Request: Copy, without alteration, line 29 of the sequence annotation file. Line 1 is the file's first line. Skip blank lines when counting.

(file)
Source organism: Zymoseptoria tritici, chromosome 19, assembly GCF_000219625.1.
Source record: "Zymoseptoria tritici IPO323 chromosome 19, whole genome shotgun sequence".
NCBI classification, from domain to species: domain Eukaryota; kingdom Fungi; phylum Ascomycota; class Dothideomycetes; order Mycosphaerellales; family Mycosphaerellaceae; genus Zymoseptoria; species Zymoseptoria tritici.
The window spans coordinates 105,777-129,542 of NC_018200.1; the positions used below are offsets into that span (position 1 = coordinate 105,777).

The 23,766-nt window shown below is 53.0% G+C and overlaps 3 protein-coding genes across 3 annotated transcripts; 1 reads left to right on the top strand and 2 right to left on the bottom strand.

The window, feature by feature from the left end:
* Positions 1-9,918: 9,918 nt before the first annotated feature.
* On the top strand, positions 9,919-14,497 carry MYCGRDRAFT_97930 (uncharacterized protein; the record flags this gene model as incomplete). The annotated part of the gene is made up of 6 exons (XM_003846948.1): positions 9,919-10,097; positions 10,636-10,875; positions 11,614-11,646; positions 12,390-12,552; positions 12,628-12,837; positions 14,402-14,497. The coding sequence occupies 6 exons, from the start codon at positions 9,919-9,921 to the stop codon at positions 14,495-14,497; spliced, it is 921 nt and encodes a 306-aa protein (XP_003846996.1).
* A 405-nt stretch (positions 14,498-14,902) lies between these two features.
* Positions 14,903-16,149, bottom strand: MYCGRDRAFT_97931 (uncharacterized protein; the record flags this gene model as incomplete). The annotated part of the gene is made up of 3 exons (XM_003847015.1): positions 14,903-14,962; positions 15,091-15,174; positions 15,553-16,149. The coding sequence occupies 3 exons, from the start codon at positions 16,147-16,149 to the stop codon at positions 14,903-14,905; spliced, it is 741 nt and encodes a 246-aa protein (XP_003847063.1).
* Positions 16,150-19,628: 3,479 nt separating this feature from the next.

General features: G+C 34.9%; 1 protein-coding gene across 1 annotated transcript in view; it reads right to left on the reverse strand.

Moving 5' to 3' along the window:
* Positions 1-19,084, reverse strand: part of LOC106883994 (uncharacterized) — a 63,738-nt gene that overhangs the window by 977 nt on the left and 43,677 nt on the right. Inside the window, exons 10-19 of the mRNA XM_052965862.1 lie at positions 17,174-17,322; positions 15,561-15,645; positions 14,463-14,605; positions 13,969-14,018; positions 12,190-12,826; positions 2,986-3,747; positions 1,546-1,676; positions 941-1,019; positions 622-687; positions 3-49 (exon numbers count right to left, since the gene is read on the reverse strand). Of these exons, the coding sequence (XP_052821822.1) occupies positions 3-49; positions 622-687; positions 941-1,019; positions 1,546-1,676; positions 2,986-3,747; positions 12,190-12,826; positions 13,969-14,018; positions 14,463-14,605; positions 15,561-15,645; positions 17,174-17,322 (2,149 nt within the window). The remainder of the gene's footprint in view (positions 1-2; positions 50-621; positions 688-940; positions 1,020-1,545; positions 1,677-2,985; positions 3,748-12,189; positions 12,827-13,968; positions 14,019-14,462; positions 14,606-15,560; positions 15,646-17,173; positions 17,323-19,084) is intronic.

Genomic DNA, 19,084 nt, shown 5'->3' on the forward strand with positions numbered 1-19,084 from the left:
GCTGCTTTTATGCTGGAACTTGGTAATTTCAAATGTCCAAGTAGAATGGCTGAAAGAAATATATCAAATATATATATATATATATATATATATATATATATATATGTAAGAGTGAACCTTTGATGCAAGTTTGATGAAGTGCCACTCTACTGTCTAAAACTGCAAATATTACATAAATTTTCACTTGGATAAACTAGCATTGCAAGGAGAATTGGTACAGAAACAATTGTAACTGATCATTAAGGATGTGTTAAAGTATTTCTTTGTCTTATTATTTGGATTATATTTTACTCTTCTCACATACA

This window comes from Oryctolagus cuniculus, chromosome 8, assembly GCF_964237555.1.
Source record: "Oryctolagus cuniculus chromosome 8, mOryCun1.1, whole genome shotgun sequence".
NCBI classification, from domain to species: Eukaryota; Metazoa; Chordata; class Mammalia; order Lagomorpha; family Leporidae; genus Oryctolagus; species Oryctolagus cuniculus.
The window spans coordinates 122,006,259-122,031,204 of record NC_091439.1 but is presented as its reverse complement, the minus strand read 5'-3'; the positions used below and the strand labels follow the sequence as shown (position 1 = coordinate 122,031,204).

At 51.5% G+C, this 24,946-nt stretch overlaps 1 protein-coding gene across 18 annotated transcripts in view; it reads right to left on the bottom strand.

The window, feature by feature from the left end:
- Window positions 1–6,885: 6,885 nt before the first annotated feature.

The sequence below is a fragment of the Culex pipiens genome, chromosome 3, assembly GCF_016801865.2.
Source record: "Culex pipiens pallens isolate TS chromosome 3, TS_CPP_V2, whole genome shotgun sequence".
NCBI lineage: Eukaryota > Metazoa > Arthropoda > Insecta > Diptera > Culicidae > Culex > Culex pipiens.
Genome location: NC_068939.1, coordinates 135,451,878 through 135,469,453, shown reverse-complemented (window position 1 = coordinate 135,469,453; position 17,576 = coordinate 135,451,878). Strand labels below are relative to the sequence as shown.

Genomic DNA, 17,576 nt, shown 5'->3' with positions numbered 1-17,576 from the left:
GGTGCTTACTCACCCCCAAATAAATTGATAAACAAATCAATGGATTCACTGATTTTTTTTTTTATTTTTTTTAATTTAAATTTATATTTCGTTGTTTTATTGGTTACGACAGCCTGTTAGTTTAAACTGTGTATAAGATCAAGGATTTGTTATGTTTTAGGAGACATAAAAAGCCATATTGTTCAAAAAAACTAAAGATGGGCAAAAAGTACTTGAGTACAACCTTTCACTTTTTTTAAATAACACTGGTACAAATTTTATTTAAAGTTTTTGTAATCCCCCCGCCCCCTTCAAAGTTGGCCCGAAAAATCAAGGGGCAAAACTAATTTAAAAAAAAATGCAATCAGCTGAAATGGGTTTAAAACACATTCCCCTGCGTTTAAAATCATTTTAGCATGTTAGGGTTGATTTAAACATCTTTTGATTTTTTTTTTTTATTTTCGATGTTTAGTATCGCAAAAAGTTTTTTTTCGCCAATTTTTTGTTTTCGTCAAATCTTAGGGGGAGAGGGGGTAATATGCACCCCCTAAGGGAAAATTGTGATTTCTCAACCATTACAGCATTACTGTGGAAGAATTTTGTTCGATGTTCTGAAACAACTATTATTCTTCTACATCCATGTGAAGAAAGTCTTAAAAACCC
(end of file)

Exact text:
GGTGCTTACTCACCCCCAAATAAATTGATAAACAAATCAATGGATTCACTGATTTTTTTTTTTATTTTTTTTAATTTAAATTTATATTTCGTTGTTTTATTGGTTACGACAGCCTGTTAGTTTAAACTGTGTATAAGATCAAGGATTTGTTATGTTTTAGGAGACATAAAAAGCCATATTGTTCAAAAAAACTAAAGATGGGCAAAAAGTACTTGAGTACAACCTTTCACTTTTTTTAAATAACACTGGTACAAATTTTATTTAAAGTTTTTGTAATCCCCCCGCCCCCTTCAAAGTTGGCCCGAAAAATCAAGGGGCAAAACTAATTTAAAAAAAAATGCAATCAGCTGAAATGGGTTTAAAACACATTCCCCTGCGTTTAAAATCATTTTAGCATGTTAGGGTTGATTTAAACATCTTTTGATTTTTTTTTTTTATTTTCGATGTTTAGTATCGCAAAAAGTTTTTTTTCGCCAATTTTTTGTTTTCGTCAAATCTTAGGGGGAGAGGGGGTAATATGCACCCCCTAAGGGAAAATTGTGATTTCTCAACCATTACAGCATTACTGTGGAAGAATTTTGTTCGATGTTCTGAAACAACTATTATTCTTCTACATCCATGTGAAGAAAGTCTTAAAAACCC